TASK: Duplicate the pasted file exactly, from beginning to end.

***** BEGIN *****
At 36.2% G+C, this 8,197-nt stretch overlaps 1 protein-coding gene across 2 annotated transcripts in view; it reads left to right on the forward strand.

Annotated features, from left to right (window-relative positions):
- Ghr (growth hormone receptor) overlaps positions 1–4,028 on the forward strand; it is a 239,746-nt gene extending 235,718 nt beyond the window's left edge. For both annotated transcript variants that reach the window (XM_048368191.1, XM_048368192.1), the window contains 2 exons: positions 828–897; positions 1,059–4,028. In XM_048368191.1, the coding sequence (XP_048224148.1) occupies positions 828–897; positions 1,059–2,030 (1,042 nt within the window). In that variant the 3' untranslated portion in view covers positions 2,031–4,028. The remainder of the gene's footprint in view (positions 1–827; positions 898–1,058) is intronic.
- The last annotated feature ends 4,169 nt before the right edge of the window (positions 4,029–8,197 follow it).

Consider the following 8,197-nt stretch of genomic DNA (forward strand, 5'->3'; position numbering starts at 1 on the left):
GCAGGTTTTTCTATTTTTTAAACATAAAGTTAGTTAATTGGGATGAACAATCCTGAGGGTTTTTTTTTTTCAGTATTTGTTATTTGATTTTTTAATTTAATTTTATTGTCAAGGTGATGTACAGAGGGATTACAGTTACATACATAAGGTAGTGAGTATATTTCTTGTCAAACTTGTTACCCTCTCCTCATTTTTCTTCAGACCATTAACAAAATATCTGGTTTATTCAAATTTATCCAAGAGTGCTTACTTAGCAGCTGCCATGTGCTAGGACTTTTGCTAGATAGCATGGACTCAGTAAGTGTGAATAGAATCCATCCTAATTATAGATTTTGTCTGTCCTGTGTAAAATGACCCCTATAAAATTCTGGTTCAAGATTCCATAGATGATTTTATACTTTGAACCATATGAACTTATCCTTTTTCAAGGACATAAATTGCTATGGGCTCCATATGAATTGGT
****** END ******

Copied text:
At 36.2% G+C, this 8,197-nt stretch overlaps 1 protein-coding gene across 2 annotated transcripts in view; it reads left to right on the forward strand.

Annotated features, from left to right (window-relative positions):
- Ghr (growth hormone receptor) overlaps positions 1–4,028 on the forward strand; it is a 239,746-nt gene extending 235,718 nt beyond the window's left edge. For both annotated transcript variants that reach the window (XM_048368191.1, XM_048368192.1), the window contains 2 exons: positions 828–897; positions 1,059–4,028. In XM_048368191.1, the coding sequence (XP_048224148.1) occupies positions 828–897; positions 1,059–2,030 (1,042 nt within the window). In that variant the 3' untranslated portion in view covers positions 2,031–4,028. The remainder of the gene's footprint in view (positions 1–827; positions 898–1,058) is intronic.
- The last annotated feature ends 4,169 nt before the right edge of the window (positions 4,029–8,197 follow it).

Consider the following 8,197-nt stretch of genomic DNA (forward strand, 5'->3'; position numbering starts at 1 on the left):
GCAGGTTTTTCTATTTTTTAAACATAAAGTTAGTTAATTGGGATGAACAATCCTGAGGGTTTTTTTTTTTCAGTATTTGTTATTTGATTTTTTAATTTAATTTTATTGTCAAGGTGATGTACAGAGGGATTACAGTTACATACATAAGGTAGTGAGTATATTTCTTGTCAAACTTGTTACCCTCTCCTCATTTTTCTTCAGACCATTAACAAAATATCTGGTTTATTCAAATTTATCCAAGAGTGCTTACTTAGCAGCTGCCATGTGCTAGGACTTTTGCTAGATAGCATGGACTCAGTAAGTGTGAATAGAATCCATCCTAATTATAGATTTTGTCTGTCCTGTGTAAAATGACCCCTATAAAATTCTGGTTCAAGATTCCATAGATGATTTTATACTTTGAACCATATGAACTTATCCTTTTTCAAGGACATAAATTGCTATGGGCTCCATATGAATTGGT